Among the intriguing tidbits stuffed in the affidavit: Rosen concocted code names for interactions with his source (Rosen went by "Alex"; his source, allegedly a State Department security adviser, answered to "Leo.") Rosen is also said to have devised a secret code for their emails: "One asterisk means to contact them, or that previously suggested plans for communication are to proceed as agreed; two asterisks means the opposite."
Did he plant a red flag in the flowerpot on his balcony, too?
"The means of communication seem a little cheesy," Bill Harlow, a former CIA chief of public affairs, told me. Harlow, also the author of a political thriller, Circle William, adds: "The whole thing is like a bad spy novel."
Rosen's reportorial tradecraft may leave something to be desired, but I'm not without sympathy for his plight. I joined the collective howl of indignation from the Washington press corps when the story broke. It takes an unusually egregious misstep by an administration to unite journalists from Fox News and Mother Jones in outrage. But that's what the Rosen affair has accomplished, along with another recent development involving seizure of Associated Press phone records. The New Yorker's Ryan Lizza summed up the mood of the media in this tweet: "If James Rosen's "clandestine communications plan" were illegal, every journalist in Washington would be locked up. Unreal."
Partly due to my forthcoming novel dealing with an investigative journalist, and partly due to my own prior life as an intelligence reporter, I've been thinking a great deal lately about the relationship between reporters and the people from whom they get their information. My book includes
one scene in particular that cuts to the heart of the current uproar over leaks. It comes as the protagonist is attempting to squeeze information from a key source in the CIA's clandestine service.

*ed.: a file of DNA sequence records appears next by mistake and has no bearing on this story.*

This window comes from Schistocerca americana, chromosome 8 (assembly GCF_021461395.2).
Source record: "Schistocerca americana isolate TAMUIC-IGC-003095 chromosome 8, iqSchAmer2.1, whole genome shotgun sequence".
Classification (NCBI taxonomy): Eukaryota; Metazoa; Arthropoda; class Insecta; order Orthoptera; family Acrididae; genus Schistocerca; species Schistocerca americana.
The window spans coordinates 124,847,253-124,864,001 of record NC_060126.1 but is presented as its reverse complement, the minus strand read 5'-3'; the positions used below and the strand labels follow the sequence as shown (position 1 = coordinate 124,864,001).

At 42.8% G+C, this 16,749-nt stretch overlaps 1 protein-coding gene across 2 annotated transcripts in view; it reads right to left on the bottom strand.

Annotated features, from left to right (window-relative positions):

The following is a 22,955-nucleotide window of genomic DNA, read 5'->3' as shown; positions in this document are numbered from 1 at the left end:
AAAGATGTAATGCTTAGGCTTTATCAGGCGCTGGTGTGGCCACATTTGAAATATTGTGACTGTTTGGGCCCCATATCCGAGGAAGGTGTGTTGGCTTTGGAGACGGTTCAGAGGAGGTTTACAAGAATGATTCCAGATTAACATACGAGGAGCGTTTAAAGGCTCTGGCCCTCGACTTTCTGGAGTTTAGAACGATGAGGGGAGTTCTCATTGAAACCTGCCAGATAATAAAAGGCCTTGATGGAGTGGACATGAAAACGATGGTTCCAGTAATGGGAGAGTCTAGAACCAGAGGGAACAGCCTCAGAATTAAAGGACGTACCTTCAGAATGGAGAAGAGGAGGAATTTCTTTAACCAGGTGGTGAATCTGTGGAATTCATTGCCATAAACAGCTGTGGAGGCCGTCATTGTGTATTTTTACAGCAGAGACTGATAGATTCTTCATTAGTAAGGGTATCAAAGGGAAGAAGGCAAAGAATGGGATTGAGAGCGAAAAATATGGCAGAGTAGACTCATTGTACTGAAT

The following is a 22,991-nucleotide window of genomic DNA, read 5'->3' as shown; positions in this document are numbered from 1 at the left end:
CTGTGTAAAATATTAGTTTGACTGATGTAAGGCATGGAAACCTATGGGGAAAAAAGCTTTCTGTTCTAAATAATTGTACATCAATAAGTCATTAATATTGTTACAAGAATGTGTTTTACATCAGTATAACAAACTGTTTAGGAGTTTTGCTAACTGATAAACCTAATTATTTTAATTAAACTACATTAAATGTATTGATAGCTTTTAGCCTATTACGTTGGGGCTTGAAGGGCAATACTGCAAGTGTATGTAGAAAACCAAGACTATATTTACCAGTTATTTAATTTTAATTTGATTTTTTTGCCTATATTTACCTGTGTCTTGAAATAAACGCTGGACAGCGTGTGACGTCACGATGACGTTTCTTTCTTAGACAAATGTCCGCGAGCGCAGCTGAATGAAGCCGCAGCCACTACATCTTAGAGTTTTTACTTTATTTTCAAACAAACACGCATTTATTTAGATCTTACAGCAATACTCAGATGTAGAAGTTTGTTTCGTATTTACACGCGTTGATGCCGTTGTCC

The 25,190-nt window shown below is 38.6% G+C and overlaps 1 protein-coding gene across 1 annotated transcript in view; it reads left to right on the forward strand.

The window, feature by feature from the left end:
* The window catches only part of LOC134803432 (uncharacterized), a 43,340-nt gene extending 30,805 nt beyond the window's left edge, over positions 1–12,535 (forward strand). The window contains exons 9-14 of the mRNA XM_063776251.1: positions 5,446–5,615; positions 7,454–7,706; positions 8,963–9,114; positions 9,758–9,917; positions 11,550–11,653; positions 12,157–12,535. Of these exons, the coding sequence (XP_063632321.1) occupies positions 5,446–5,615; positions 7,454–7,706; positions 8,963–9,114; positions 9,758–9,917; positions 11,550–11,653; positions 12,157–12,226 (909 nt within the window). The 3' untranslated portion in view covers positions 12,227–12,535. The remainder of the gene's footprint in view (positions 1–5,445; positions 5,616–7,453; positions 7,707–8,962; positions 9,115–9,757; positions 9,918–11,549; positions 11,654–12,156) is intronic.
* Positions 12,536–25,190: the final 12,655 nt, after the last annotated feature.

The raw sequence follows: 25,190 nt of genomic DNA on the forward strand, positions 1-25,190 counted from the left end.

"You know," the source finally says, "It's difficult sometimes to remember what's classified and not. Isn't that funny? So many not even remotely interesting things are top secret. Important ones lie right there in plain view."
I stepped down as NPR's intelligence correspondent three years ago, and I'm surprised now when I think back on how many people risked their jobs to speak to me. I wasn't cavalier, but I was perhaps naive. I routinely called people on a landline from my desk at NPR, and they answered on their office phones at Langley, at Foggy Bottom, at the Pentagon. (We were savvy enough, even back in the halcyon days before Twitter, to respect what James Rosen apparently forgot: Never write anything in an email that you wouldn't want to come back to haunt you.)
I doubt this latest round of leak investigations will cause reporters to back off tough stories. But it may cause us to sharpen our tactics. My former colleague, NPR White House correspondent Ari Shapiro, told me: "I might be more fastidious about doing things reporters should have been doing all along."
Like what, I asked?
"Like not relying on technology," he replied. "Not counting on my phone records or emails to remain secret. It's not like it's impossible to meet somebody face-to-face, for coffee or for lunch."
You read it here first: expect an uptick in expense-account lunches at Cafe Milano. By the way, that's believed to be the restaurant where the Iranian plot to blow up the Saudi ambassador was supposed to unfold. No word yet on whether reporters meeting sources for power lunches there will start using code names, or mysterious punctuation. But it's a safe bet that we fiction writers will have a tough time matching whatever antics do unfold.
As usual, Mark Twain said it best: "Truth is stranger than fiction, but it is because Fiction is obliged to stick to possibilities. Truth isn't."